Awake in the dark, again,
I want each looming thing —

night table, dresser, chair —
to set its demons free,

settle for being ordinary.
Beside me, my husband

grinds his teeth,
damned like the rest of us

with the curse of breathing.
What I didn’t understand

on the other side of 40:
despair, too, is something

to hold on to. I’ve got
my dead: a ribbon’s worth

of rabbit-soft gray fur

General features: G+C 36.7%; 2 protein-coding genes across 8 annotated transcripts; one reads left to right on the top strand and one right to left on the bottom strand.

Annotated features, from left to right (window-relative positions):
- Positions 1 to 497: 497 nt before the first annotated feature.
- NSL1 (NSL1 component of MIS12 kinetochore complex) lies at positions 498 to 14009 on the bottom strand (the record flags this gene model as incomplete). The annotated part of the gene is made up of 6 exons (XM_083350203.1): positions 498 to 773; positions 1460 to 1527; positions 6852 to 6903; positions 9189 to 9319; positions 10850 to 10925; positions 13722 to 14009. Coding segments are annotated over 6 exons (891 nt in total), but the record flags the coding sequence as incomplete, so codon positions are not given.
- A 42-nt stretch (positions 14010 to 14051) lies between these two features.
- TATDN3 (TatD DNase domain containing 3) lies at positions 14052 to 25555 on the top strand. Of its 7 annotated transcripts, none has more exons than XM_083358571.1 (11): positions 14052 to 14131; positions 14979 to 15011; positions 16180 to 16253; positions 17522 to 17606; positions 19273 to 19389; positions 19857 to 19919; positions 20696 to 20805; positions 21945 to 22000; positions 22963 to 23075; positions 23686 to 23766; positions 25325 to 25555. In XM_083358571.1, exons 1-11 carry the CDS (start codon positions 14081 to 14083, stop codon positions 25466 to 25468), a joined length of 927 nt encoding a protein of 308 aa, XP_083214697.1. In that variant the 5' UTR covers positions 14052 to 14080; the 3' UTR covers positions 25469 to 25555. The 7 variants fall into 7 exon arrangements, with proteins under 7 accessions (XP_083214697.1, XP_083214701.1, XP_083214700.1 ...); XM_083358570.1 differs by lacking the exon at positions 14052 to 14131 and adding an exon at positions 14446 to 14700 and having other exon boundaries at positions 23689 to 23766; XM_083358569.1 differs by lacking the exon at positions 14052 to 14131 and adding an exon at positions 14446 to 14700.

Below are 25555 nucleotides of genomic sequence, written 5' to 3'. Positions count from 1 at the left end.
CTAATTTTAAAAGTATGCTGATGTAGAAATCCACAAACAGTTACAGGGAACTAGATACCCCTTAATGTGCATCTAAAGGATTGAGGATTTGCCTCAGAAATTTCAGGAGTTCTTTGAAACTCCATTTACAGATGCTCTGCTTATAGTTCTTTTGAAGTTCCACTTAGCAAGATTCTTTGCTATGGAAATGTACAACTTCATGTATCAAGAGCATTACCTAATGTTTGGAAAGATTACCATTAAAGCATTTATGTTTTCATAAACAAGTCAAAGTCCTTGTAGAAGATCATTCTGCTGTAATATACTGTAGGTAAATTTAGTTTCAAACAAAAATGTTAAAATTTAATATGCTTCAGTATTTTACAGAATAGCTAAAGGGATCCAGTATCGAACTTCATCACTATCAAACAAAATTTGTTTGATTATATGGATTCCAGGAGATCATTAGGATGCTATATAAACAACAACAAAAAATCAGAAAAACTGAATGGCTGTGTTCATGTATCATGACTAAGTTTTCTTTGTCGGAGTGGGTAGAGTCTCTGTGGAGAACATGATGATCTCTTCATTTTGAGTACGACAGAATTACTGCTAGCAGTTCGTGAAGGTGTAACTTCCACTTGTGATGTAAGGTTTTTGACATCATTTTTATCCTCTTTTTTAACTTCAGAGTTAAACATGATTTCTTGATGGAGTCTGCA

from the cat who was

my best friend through my 20s,
her name the first word

both my daughters said.
We buried her last winter,

boiling pot after pot of water
for the frozen ground,

trying to dig deep enough.
We did.